The tropical Pacific Ocean probably won’t be particularly warm or cool this winter, climatologists said Thursday, depriving forecasters of their best clue to how much snow will pile up in the Cascade Range and the rest of the Northwest.
Over the past month, odds improved that sea-surface temperatures along the equator will be close to average for months to come, according to the federal Climate Prediction Center.
Meanwhile, chances that an El Nino or La Nina weather pattern will form are slight. El Nino is linked to warmer Pacific Northwest winters. La Nina is associated with colder winters.
The center said the chances of normal, or neutral conditions, prevailing in December, January and February are 58%, up from 49% a month ago.
For farmers who rely on melting mountain snow to irrigate, the good news is that the chances an El Nino will form dropped to 29% from 41%. An El Nino prevailed in 2015 during Washington’s “snowpack drought.”
“Right now, there’s no sign of it being a terrible winter. By terrible, I mean a lack of snow,” Washington State Climatologist Nick Bond said.
The climate center, part of the National Weather Service, put the chances of a La Nina forming at 13%, up slightly from 10% last month.
A weak El Nino formed late last winter, arriving later than forecasters predicted. It yielded in the summer to neutral conditions. Ocean-surface temperatures have continued to cool slightly over the past month.
Bond said he would be shocked if an El Nino or a La Nina formed that was strong enough to influence this winter’s weather.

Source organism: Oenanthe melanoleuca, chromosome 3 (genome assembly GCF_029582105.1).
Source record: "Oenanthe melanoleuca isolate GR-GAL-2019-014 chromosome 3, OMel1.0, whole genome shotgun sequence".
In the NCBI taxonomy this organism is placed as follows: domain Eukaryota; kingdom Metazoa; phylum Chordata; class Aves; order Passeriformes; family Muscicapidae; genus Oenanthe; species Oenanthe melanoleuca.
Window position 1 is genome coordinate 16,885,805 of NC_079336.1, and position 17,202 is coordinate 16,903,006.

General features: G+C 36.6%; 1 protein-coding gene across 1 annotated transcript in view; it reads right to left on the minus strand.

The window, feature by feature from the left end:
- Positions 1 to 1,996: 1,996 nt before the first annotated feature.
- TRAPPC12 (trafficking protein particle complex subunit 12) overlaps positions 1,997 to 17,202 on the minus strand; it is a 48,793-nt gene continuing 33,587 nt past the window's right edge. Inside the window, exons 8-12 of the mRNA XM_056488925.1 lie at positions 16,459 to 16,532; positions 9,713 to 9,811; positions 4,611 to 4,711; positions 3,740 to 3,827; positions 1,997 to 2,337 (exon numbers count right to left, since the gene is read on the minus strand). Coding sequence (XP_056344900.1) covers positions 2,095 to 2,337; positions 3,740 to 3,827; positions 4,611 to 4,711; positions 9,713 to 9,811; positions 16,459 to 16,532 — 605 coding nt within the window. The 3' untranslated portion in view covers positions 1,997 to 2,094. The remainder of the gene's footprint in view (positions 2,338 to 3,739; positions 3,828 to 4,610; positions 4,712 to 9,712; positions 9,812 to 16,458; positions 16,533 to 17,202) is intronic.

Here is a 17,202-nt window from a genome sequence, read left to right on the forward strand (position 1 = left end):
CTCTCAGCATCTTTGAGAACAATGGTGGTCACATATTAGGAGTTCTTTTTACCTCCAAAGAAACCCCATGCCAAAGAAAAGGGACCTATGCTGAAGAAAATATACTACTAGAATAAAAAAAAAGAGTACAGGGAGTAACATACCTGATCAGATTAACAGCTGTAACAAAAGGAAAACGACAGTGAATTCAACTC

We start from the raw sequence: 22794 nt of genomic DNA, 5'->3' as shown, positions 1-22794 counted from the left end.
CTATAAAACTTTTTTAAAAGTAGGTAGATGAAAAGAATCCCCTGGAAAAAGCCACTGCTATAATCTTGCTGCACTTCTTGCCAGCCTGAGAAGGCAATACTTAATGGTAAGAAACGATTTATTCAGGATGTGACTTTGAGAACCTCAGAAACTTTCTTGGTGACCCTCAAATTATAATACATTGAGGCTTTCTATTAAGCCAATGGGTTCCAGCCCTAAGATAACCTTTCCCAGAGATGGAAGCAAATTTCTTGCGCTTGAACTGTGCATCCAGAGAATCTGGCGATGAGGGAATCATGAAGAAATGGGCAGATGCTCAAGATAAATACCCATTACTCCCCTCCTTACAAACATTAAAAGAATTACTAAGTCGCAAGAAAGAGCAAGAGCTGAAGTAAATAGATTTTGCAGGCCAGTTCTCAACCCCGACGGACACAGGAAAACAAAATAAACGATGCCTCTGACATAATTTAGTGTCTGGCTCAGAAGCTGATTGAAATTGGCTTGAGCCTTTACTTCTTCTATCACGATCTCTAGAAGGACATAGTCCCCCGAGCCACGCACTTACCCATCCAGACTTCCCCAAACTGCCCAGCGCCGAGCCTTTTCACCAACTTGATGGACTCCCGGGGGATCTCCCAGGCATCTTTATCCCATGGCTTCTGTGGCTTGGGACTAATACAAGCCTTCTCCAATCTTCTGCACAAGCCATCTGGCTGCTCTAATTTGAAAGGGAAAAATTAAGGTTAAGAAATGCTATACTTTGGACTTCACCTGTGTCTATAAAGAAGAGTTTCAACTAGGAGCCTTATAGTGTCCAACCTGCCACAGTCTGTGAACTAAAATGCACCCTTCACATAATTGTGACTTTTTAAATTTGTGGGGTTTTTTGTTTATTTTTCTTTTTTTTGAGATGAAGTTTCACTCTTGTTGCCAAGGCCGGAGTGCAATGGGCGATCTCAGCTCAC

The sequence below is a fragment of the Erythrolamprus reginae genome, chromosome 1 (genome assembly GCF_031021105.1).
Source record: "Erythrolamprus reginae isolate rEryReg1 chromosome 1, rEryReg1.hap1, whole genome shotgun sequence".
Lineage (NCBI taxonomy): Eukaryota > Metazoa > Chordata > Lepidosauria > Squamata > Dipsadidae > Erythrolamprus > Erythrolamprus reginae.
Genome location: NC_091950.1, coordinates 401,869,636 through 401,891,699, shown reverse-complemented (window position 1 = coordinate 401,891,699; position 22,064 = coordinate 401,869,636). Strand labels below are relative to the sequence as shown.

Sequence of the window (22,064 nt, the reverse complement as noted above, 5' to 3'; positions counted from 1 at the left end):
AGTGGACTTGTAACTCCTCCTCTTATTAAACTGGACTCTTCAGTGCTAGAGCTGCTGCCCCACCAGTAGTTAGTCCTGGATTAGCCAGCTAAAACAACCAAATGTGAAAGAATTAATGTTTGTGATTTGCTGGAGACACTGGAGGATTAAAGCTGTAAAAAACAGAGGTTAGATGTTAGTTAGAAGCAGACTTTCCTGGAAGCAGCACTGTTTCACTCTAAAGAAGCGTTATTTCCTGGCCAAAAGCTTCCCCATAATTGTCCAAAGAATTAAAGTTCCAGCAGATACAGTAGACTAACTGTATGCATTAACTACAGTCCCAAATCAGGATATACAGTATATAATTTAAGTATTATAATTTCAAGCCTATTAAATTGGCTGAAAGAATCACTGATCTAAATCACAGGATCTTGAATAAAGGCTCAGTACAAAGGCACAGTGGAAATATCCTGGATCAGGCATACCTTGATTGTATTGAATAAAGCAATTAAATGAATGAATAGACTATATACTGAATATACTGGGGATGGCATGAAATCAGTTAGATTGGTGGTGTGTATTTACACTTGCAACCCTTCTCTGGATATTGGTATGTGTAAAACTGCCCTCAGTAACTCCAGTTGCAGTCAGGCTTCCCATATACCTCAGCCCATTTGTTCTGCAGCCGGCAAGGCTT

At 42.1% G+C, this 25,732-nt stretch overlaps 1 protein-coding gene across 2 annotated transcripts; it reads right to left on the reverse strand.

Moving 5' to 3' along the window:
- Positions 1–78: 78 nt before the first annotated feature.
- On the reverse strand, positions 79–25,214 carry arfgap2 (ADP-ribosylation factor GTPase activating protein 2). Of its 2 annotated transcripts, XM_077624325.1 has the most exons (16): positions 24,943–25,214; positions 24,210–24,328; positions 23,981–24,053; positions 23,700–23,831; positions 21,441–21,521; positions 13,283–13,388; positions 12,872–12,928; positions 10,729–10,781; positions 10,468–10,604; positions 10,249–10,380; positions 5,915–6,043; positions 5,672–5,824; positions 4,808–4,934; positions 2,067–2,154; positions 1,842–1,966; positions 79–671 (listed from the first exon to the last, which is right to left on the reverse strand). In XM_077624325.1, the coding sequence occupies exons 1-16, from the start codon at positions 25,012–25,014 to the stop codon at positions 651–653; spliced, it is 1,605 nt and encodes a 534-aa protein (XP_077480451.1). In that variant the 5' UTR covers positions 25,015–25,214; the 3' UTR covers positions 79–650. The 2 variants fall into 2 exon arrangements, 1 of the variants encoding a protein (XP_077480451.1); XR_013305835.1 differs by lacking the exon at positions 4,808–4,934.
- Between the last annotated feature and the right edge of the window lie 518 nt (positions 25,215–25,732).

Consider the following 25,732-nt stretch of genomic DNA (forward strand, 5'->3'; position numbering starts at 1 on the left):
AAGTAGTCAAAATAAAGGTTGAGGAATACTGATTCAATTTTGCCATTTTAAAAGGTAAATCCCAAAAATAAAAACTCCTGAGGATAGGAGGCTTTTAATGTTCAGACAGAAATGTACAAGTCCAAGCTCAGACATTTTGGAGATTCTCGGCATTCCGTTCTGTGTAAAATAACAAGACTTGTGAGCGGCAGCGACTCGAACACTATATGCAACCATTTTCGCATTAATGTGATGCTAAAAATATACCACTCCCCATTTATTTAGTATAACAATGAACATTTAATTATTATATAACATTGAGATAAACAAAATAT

“We don’t have the tropical Pacific as a source for predictability this time,” he said.
To arrive at the outlook, climatologists evaluated more than two dozen forecasting models.
Most models showed neutral conditions prevailing through next spring, though some predicted a weak El Nino. One forecast stood out by predicting a weak to moderate La Nina this winter.
“It’s very much an outlier. Anything is possible, and all that rot, but I think we can dismiss that possibility,” Bond said.
In the past two months, ocean-surface temperatures along the West Coast have warmed. It’s led to speculation about the return of “the Blob,” the name Bond gave to an unusually large body of warm water in the winter of 2014-15.
Bond said the mass of warm water off the coast is not as deep this time.
“It’s really warm out there, but it’s a pretty thin layer of water,” he said. “Right now, my expectation is that as the fall storms roll through, that will decrease in intensity.”